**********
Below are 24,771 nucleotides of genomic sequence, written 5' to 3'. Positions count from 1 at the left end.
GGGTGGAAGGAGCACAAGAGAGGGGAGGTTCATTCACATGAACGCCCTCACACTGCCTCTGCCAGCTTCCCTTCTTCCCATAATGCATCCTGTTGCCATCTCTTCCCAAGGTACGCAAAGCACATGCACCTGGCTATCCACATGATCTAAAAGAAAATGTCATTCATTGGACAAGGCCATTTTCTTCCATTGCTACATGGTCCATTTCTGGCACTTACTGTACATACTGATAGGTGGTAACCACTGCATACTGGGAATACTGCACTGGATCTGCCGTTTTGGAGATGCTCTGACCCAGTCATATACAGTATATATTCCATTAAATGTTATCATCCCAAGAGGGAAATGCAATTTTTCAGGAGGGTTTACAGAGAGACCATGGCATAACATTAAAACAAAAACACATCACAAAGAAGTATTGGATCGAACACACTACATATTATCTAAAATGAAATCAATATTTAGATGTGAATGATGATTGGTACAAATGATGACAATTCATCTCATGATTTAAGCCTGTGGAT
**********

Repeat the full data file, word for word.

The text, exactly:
Below are 24,771 nucleotides of genomic sequence, written 5' to 3'. Positions count from 1 at the left end.
GGGTGGAAGGAGCACAAGAGAGGGGAGGTTCATTCACATGAACGCCCTCACACTGCCTCTGCCAGCTTCCCTTCTTCCCATAATGCATCCTGTTGCCATCTCTTCCCAAGGTACGCAAAGCACATGCACCTGGCTATCCACATGATCTAAAAGAAAATGTCATTCATTGGACAAGGCCATTTTCTTCCATTGCTACATGGTCCATTTCTGGCACTTACTGTACATACTGATAGGTGGTAACCACTGCATACTGGGAATACTGCACTGGATCTGCCGTTTTGGAGATGCTCTGACCCAGTCATATACAGTATATATTCCATTAAATGTTATCATCCCAAGAGGGAAATGCAATTTTTCAGGAGGGTTTACAGAGAGACCATGGCATAACATTAAAACAAAAACACATCACAAAGAAGTATTGGATCGAACACACTACATATTATCTAAAATGAAATCAATATTTAGATGTGAATGATGATTGGTACAAATGATGACAATTCATCTCATGATTTAAGCCTGTGGAT